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The Global Risks Landscape shows how survey respondents rated, on a scale of one to five, 50 global risks in terms of both likelihood and impact over the next 10 years if they were to occur.

Click on the dots to learn more about the individual risks. Use the filters to see how risk perceptions vary between different sub-sets of the sample.

In the survey, respondents were asked to choose pairs of risks that they believe were highly connected. The Risk Interconnection Map is a network diagram depicting all these interconnections. The darker the line, the more people chose that particular pair of risks. This diagram is intended to stimulate thinking around scenarios of co-occurring risks, and to highlight the need for inter-disciplinary, multi-stakeholder risk management solutions.

Click on the dots to learn more about the individual risks, and their connections.
Click on the icons above to see the constellations that have been discussed in the case chapters of the Global Risks 2013 report, or the risks that survey respondents identified as Centres of Gravity - the risks that they believe have the highest systemic importance.

This list shows all 50 global risks that are covered in the Global Risks 2013 report. These were identified by Forum researchers together with leading experts from the World Economic Forum's communities as the most pressing risks that threaten the world over the next 10 years. These are risks that affect different regions, organisations and sectors of society simultaneously, and thus require multi-stakeholder solutions.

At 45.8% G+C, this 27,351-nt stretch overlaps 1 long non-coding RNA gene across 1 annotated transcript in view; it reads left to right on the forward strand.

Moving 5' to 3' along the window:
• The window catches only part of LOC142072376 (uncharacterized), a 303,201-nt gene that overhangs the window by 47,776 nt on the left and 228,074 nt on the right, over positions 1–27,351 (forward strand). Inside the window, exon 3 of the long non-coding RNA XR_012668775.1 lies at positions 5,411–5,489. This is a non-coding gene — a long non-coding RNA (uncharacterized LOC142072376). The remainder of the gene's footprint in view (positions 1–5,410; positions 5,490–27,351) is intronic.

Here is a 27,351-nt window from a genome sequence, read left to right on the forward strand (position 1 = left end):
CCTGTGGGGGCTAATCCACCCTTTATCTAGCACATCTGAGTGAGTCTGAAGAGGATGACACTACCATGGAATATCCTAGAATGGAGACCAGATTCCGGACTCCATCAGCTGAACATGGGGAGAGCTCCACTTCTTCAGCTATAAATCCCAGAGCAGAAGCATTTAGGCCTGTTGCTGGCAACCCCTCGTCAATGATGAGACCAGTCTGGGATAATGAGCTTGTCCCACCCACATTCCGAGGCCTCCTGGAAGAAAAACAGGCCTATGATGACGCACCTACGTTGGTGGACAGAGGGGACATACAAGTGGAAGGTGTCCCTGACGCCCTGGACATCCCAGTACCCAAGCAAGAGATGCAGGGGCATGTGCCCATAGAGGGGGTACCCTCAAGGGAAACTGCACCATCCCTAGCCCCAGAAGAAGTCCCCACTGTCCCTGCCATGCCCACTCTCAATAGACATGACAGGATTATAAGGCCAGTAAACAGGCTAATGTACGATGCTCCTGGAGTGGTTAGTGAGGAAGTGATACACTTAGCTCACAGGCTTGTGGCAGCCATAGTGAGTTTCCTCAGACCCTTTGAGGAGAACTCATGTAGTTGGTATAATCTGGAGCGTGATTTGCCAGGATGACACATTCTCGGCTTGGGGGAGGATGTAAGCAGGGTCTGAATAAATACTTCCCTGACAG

Click on the individual risk items to find out more about these risks.

Use the filters to narrow down the list by category.

To measure perceptions of national resilience, new survey questions were introduced in two of the World Economic Forum’s surveys. Click on a country in the above map to see how it was rated in terms of its ability to recover from and adapt to 50 global risks, as well as how the government’s effectiveness in managing global risks was rated.

Please note that, for the first question, the sample size varies significantly between countries. To better judge the quality of the data, the 95%-confidence intervals are displayed, and in cases where that exceeds one unit on the measurement scale, the countries have been shaded in the map.

To learn more about the Risk Response Network’s work on national resilience, read the Special Report chapter in the Global Risks 2013 Report.